Ingredients

The basic ingredients of laborSim are workers, firms, and a frictionless network. The current version is based on the simplest specification of local job search, which consists of three parameters:

  • Technological innovation τ: When a firm innovates new labor becomes obsolete. This means that, during innovation periods, firms do not take job applications (we say that they are closed). Otherwise, they are open to receive applications. τ is the probability that a firm is closed in a given period and it is the same for every firm.
  • Hiring policy h: When an open firm receives job applications, it hires a fraction of the applicants. This fraction can also be interpreted as the probability that a job application succeeds in a given period. h represents this probability and it is specific to each firm.
  • Separation rate λ: Every period, an employed worker can become unemployed with a probability λ. This is commonly known as the separation rate and it is firm-specific.

Algorithm

The algorithm iterates through time. Each time step can be summarized in the following sequence:

1.- Each firm innovates with probability τ.

2.- Each unemployed searches among the open neighbors of her last employer, picks one at random (with the same probability), and submits an application.

3.- Each employed worker becomes unemployed with the probability λ that is specific to her firm.

4.- Each firm hires a fraction  from all the applications received.

Needless to say, a job seeker remains unemployed if there are no open neighbors or if her job application fails. In this version, seekers can only apply to one firm per period, and firms do not discriminate between workers. However, this and other behaviors can be easily changed if you want to implement our model yourself.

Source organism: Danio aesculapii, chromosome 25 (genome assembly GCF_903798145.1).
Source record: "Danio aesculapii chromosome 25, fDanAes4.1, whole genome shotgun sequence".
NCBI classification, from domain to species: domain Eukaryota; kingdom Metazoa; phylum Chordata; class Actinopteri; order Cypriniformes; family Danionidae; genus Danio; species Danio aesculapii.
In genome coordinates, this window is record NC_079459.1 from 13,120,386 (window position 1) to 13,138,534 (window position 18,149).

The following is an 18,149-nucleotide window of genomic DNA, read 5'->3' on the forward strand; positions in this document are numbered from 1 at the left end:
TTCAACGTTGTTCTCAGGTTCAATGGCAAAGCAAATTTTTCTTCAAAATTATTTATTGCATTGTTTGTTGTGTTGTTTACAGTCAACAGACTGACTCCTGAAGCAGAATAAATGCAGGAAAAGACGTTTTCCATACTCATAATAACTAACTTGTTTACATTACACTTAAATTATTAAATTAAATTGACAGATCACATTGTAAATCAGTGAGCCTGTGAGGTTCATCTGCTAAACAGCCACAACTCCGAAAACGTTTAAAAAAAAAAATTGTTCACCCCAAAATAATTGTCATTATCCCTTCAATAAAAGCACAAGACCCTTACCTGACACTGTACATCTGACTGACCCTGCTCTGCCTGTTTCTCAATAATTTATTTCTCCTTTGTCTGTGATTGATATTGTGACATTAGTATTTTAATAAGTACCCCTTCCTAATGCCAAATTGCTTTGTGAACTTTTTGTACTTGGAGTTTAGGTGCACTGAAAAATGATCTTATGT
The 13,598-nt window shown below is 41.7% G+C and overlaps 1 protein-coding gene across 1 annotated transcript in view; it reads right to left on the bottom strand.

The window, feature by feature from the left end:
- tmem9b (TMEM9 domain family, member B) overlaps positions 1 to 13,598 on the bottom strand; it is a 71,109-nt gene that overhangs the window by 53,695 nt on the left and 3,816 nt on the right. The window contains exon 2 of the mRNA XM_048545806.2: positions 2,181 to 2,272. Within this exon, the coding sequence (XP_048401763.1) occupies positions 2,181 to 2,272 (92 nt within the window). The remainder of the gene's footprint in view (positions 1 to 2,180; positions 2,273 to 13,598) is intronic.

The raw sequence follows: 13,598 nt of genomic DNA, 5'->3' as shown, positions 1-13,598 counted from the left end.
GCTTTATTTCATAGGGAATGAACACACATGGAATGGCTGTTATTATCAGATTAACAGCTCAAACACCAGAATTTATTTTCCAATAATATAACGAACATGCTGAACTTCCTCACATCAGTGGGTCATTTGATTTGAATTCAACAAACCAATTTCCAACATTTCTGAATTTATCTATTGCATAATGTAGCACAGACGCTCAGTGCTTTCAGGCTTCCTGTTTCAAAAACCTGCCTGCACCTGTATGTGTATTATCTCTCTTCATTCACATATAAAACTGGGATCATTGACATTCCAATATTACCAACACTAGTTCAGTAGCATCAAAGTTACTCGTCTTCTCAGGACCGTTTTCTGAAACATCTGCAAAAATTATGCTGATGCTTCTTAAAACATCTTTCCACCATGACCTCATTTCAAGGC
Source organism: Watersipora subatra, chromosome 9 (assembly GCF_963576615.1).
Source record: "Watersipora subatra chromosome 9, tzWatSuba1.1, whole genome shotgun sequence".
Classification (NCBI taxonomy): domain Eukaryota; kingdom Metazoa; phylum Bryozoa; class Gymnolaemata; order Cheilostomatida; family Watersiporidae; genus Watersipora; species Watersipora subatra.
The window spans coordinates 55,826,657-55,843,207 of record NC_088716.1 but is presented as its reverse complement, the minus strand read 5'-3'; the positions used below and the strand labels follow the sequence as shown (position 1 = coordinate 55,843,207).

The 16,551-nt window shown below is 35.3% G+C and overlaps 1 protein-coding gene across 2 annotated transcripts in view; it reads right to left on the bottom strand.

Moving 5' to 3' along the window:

Network panel

netPanelThe left panel of the app shows the layout of a frictionless network. Each node represents a firm and the colors are assigned at random by default. The size of a node is proportional to the number of workers that it employs. The colored ring around the node represents the number of workers who left that firm and remain unemployed. At the bottom of this panel there are four buttons. The  button runs and pauses the model. The  button controls how fast the model iterates each step. It means that 100% is full speed. The  icon rearranges the network layout. This would be normally used in case several nodes start overlapping due to changes in their sizes. Finally, the  button adds 10 new firms and connect them randomly to other firms. Each new firm comes with a randomly assigned number of workers (employed and unemployed). You can click on any firm to select it (hold Shift to select multiple firms). The search bar at the top right corner of the panel allows to select all firms that meet a criteria. We will explain more about this capability once we have introduced the rest of the features.

Dashboard